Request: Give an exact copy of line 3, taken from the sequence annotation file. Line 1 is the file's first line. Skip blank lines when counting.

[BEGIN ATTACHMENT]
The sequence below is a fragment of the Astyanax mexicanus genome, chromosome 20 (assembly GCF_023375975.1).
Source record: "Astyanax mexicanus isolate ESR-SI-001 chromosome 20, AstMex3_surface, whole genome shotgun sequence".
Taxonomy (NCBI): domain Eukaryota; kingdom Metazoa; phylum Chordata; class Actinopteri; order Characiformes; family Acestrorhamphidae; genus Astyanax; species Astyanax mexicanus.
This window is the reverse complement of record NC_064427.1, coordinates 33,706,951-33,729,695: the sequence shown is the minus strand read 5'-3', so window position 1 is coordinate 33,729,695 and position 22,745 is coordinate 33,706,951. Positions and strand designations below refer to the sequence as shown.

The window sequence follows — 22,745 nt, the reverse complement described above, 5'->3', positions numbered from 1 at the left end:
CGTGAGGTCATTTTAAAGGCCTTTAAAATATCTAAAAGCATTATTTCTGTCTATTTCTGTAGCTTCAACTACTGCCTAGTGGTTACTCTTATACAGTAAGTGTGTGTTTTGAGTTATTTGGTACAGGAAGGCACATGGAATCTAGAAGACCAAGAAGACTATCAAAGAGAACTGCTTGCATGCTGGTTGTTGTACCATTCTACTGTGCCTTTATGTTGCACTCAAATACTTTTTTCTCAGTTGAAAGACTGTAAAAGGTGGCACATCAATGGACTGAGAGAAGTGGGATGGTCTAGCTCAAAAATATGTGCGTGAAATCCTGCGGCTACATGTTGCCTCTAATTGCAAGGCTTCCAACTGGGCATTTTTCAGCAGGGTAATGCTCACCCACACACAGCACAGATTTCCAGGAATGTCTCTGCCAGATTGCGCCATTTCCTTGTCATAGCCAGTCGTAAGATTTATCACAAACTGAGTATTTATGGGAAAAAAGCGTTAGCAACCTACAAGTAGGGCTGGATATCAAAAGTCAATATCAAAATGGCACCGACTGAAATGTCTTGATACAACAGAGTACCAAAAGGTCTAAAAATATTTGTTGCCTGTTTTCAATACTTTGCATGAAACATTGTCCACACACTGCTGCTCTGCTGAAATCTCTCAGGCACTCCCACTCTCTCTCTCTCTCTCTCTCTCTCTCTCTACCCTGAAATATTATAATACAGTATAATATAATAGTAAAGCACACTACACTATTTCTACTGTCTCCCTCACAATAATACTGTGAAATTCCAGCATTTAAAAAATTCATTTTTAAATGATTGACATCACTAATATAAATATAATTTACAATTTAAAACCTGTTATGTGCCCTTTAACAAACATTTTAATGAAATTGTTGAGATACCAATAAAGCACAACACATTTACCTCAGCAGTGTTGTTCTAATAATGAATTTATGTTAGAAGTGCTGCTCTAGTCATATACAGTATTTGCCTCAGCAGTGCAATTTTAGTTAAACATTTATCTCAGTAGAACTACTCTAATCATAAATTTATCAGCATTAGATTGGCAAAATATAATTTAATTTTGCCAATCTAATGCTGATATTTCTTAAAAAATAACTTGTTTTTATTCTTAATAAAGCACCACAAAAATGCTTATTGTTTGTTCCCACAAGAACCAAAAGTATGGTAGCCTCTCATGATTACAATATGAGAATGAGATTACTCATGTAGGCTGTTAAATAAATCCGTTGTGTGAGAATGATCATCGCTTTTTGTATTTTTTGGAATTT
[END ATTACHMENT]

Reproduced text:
Taxonomy (NCBI): domain Eukaryota; kingdom Metazoa; phylum Chordata; class Actinopteri; order Characiformes; family Acestrorhamphidae; genus Astyanax; species Astyanax mexicanus.